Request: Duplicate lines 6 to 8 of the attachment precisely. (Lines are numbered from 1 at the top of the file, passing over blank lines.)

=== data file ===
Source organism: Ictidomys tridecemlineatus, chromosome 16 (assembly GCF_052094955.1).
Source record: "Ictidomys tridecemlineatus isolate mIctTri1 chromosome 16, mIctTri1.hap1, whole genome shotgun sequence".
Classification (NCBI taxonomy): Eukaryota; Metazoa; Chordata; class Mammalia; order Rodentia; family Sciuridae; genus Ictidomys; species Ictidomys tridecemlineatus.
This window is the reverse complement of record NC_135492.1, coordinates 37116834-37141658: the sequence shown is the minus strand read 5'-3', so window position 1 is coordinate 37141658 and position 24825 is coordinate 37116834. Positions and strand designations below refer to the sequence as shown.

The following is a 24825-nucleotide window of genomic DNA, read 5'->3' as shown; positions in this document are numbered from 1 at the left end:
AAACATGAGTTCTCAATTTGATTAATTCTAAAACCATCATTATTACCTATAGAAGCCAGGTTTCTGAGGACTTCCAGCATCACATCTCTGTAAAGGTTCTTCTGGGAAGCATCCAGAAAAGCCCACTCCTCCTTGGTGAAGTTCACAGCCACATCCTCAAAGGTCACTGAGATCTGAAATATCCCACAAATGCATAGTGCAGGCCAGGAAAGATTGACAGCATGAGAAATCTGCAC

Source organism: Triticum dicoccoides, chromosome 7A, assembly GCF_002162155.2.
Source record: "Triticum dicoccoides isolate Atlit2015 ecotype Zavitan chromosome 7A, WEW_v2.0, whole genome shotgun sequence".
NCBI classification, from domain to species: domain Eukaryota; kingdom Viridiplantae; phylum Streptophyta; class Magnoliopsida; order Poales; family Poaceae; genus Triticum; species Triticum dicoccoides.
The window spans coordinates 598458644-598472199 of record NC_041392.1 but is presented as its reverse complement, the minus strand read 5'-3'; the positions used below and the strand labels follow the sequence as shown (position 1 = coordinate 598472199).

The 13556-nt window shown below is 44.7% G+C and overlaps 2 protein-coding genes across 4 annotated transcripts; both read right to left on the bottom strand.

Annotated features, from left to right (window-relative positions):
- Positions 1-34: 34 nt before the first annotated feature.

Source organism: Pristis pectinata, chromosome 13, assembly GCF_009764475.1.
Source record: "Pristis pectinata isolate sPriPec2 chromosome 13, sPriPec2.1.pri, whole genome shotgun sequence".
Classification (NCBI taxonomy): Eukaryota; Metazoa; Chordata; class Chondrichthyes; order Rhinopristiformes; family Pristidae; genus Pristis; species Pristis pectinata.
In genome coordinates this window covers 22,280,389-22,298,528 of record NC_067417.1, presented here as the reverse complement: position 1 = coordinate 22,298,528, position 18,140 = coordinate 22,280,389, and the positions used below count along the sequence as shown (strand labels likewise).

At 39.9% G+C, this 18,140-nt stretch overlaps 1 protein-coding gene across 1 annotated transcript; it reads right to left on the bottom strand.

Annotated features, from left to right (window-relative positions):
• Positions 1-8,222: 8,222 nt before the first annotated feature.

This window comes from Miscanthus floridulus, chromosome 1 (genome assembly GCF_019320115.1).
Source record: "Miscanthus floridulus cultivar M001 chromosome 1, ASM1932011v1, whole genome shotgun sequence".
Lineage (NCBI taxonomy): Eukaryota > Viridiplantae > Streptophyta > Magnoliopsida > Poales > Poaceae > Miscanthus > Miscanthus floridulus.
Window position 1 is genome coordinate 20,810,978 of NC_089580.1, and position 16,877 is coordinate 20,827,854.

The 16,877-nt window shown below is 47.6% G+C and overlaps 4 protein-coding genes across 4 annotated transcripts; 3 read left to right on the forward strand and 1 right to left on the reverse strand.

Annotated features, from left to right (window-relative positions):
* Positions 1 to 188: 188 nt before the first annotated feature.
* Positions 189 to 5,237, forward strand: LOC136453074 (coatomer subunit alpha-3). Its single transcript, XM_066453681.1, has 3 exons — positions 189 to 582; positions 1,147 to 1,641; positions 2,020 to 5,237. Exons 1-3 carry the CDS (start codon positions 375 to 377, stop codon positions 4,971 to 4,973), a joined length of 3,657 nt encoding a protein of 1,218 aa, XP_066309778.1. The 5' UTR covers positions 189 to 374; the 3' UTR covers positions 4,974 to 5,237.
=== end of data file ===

AAACATGAGTTCTCAATTTGATTAATTCTAAAACCATCATTATTACCTATAGAAGCCAGGTTTCTGAGGACTTCCAGCATCACATCTCTGTAAAGGTTCTTCTGGGAAGCATCCAGAAAAGCCCACTCCTCCTTGGTGAAGTTCACAGCCACATCCTCAAAGGTCACTGAGATCTGAAATATCCCACAAATGCATAGTGCAGGCCAGGAAAGATTGACAGCATGAGAAATCTGCAC

Source organism: Triticum dicoccoides, chromosome 7A, assembly GCF_002162155.2.
Source record: "Triticum dicoccoides isolate Atlit2015 ecotype Zavitan chromosome 7A, WEW_v2.0, whole genome shotgun sequence".